Section 3. No person shall be a Senator or Representative in Congress, or elector of President and Vice President, or hold any office, civil or military, under the United States, or under any State, who, having previously taken an oath, as a member of Congress, or as an officer of the United States, or as a member of any State legislature, or as an executive or judicial officer of any State, to support the Constitution of the United States, shall have engaged in insurrection or rebellion against the same, or given aid or comfort to the enemies thereof. But Congress may by a vote of two-thirds of each House, remove such disability.
Section 4. The validity of the public debt of the United States, authorized by law, including debts incurred for payment of pensions and bounties for services in suppressing insurrection or rebellion, shall not be questioned. But neither the United States nor any State shall assume or pay any debt or obligation incurred in aid of insurrection or rebellion against the United States, or any claim for the loss or emancipation of any slave; but all such debts, obligations and claims shall be held illegal and void.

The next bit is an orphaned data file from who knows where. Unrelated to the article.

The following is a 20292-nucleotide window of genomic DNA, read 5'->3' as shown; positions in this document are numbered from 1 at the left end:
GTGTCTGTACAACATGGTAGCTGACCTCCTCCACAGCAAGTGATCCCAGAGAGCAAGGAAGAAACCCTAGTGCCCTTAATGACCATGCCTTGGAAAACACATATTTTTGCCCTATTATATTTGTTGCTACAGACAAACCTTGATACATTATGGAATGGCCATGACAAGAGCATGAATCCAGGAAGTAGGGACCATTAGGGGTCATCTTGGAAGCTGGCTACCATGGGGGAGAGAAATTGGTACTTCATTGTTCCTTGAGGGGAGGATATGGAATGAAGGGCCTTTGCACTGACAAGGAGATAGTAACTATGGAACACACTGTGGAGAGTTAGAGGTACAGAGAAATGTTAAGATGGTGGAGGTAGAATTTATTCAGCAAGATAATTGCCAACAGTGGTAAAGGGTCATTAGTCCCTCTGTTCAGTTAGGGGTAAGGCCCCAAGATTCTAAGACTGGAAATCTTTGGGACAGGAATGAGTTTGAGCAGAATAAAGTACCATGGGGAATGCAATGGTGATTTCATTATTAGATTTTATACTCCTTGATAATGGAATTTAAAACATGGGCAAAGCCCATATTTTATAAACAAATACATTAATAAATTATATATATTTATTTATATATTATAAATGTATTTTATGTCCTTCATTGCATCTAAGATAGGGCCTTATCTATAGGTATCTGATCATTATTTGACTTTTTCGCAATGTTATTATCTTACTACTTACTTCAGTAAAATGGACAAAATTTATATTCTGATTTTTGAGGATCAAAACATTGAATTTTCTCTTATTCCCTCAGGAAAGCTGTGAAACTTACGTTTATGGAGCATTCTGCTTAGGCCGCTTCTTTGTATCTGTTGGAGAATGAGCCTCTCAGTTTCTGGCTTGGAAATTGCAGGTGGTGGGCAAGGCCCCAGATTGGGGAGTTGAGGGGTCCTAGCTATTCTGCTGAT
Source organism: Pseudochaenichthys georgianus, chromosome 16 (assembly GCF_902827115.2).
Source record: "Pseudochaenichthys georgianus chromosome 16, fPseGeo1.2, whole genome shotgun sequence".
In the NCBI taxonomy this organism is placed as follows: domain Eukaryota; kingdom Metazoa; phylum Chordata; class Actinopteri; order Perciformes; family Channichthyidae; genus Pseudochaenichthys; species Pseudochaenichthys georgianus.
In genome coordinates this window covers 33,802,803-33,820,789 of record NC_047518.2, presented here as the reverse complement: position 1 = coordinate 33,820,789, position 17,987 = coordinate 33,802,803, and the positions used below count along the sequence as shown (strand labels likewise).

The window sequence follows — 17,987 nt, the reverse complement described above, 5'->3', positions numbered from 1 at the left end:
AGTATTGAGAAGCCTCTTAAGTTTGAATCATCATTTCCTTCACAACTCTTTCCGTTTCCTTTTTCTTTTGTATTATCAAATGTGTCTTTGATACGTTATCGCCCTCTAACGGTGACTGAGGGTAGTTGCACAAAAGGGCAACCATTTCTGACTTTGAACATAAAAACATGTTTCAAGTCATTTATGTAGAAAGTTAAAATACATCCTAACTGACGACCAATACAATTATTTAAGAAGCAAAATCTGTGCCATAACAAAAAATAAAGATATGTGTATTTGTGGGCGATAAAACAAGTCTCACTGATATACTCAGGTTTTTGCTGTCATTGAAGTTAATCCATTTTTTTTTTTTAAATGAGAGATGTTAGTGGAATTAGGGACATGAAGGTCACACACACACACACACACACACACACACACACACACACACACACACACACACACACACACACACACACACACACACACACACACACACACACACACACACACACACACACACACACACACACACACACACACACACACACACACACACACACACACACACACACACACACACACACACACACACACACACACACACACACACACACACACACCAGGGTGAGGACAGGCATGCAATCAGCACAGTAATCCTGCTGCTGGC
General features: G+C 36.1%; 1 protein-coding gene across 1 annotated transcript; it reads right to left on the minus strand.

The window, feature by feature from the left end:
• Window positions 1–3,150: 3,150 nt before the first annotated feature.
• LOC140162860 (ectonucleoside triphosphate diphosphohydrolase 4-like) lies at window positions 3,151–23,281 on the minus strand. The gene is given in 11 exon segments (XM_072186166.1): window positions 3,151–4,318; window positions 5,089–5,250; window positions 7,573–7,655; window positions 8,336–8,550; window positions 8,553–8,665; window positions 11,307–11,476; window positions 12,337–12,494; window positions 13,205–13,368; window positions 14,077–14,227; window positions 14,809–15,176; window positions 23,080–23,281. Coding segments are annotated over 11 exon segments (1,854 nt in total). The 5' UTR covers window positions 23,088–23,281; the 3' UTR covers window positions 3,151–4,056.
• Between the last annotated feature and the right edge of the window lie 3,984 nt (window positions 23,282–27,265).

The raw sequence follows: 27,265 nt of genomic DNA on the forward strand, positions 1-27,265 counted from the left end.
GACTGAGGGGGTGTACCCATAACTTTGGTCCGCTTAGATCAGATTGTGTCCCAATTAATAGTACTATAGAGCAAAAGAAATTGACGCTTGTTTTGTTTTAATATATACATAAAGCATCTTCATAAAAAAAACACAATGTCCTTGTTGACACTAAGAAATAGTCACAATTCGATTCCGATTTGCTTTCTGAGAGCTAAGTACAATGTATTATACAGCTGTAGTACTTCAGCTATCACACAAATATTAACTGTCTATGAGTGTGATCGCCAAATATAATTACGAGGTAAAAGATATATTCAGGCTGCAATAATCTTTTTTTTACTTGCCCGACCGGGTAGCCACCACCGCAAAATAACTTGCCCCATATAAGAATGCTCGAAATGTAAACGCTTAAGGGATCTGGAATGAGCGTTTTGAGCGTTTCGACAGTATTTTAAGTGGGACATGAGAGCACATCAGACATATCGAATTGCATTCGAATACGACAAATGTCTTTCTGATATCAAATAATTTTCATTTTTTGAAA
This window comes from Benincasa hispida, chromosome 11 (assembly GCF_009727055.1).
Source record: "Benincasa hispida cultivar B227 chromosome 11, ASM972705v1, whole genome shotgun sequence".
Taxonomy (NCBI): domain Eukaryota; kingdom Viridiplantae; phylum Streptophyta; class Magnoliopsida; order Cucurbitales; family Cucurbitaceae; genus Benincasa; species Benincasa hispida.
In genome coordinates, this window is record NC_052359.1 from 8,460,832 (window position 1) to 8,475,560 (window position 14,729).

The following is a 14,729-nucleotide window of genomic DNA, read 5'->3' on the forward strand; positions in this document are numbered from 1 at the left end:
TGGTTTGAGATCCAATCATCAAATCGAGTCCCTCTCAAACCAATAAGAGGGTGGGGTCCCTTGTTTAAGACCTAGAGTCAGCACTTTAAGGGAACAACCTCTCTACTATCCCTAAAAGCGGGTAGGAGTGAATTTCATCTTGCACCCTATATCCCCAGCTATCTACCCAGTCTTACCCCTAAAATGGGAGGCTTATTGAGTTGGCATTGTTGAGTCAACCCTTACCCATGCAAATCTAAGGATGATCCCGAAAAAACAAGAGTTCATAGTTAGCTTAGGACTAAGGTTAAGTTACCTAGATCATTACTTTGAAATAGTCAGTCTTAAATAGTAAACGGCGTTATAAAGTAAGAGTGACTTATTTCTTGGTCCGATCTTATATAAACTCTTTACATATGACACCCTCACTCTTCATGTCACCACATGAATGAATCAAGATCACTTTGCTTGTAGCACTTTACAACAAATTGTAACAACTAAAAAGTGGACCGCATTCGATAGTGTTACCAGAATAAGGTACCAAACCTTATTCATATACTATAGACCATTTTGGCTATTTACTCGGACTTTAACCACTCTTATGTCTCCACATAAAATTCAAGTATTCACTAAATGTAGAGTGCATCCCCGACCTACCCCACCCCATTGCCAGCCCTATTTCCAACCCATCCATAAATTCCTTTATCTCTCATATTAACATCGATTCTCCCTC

Section 5. The Congress shall have power to enforce, by appropriate legislation, the provisions of this article.
This was about helping the country recover and move on following The War Between The States. Modern-day judicial activists have gone out into left-field to stretch it to fit their agendas.
The Center for Immigration Studies put together a piece on why birthright citizenship needs to be ended post-haste:
[…] Among the findings
Only 30 of the world’s 194 countries grant automatic citizenship to children born to illegal aliens.
Of advanced economies, Canada and the United States are the only countries that grant automatic citizenship to children born to illegal aliens.